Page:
You can dispute credit report errors and have them removed from your record in three steps:
1. Look at all three credit reports
You have three main credit reports, one from each of the three major credit reporting bureaus: Experian, Equifax and TransUnion. You’re entitled to a free credit report from each every 12 months using AnnualCreditReport.com. (You can also get your TransUnion credit report weekly on NerdWallet.)
If negative information has popped up on one report, it’s wise to see whether it’s also on the other two.
If you’re turned down for credit because of something in your credit report, you’re entitled to another copy of the report used in that decision. If you place a fraud alert, that would entitle you to an additional copy as well.
There may be small differences among your reports, because some creditors don’t report account activity to all three bureaus. If negative information has popped up on one report, it’s wise to see whether it’s also on the other two.
If you find an error on your credit report
The most concerning errors are those that could hurt your score or suggest identity theft. Those include:
- Wrong account numbers
- Accounts that aren’t yours
- Inaccurate credit limits or loan balances
- Wrong account status (such as a payment mistakenly reported late)
- Negative information that’s more than 7 years old, other than personal bankruptcy, which stays on your report for 10 years
- An ex-spouse incorrectly listed on a loan or credit card
Negative information on a credit report might surprise you, but that doesn’t mean it’s inaccurate. If it’s accurate, try to resolve the problem directly with the creditor.
For instance, say you missed some bills because you moved and forgot to update your address with a creditor. You didn’t realize it until delinquent payments showed up on your reports. In that case, you would contact the creditor, try to arrange to pay up and ask if it will rescind the delinquencies so they no longer appear on your reports.
Misinformation that could suggest identity theft includes accounts you don’t recognize and addresses where you’ve never lived.
Misinformation that could suggest identity theft includes accounts you don’t recognize and addresses where you’ve never lived. Those should be disputed, and it’s smart to check with the source of the information, such as a bank or creditor, to learn more.
Smaller errors that don’t affect your score can include a misspelled former employer, an outdated phone number or something similar. You recognize them as inaccurate, but they don’t affect anyone’s assessment of your creditworthiness.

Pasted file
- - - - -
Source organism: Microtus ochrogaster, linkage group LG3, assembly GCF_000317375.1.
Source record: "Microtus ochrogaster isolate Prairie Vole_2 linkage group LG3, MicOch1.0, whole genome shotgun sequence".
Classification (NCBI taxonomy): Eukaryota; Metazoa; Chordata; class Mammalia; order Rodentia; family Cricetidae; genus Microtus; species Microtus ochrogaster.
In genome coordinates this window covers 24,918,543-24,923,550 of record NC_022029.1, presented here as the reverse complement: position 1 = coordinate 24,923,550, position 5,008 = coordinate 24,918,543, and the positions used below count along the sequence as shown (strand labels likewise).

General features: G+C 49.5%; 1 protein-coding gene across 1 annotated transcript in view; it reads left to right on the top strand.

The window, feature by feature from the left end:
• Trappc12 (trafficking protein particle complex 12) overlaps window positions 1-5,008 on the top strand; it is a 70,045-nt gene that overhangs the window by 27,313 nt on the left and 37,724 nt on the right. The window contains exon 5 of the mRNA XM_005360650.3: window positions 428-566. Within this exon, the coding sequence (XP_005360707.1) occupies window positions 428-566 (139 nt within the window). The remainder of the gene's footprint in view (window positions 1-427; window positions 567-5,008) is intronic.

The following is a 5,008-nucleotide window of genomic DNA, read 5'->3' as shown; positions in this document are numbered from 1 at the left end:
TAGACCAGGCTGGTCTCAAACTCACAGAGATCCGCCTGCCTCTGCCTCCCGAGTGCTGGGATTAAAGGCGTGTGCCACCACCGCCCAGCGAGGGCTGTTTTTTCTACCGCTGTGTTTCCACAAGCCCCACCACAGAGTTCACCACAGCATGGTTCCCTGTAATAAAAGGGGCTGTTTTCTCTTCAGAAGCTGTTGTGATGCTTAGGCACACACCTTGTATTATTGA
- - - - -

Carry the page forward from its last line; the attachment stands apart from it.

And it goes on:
2. Gather your evidence
Depending on the error, the material you gather to support your case could include credit card statements, loan documents, bank statements, birth or death certificates, or a divorce decree.
Your goal is to make it as easy and quick as possible for investigators to confirm that your complaint is valid.
If you believe a mistake is related to identity theft and have reported that, send a copy of your Federal Trade Commission identity theft complaint or police report.
3. Dispute bureau mistakes online, in writing or by phone
All three bureaus have an online dispute process, and that is often the fastest way to fix a problem. You can also initiate a dispute by phone or write a dispute letter if you prefer.
No matter how you dispute, be prepared to provide:
- Your name, including any generational suffix, middle name or initial
- Your Social Security number
- A copy of government-issued identification (such as driver’s license or passport)
- Your date of birth
- Your current address, and past addresses going back two years
- A copy of a utility bill or bank or insurance statement that includes your name and address
- A list of items on your report you are disputing, along with the reason you believe each is wrong and supporting documentation
Under most circumstances, the bureaus have to respond to a dispute claim within 30 days.
There is no cost to dispute, and you can dispute as many items as you like. However, it’s a waste of time to dispute inconsequential things or negative items you know to be true. The credit agencies are not obligated to investigate “frivolous” claims.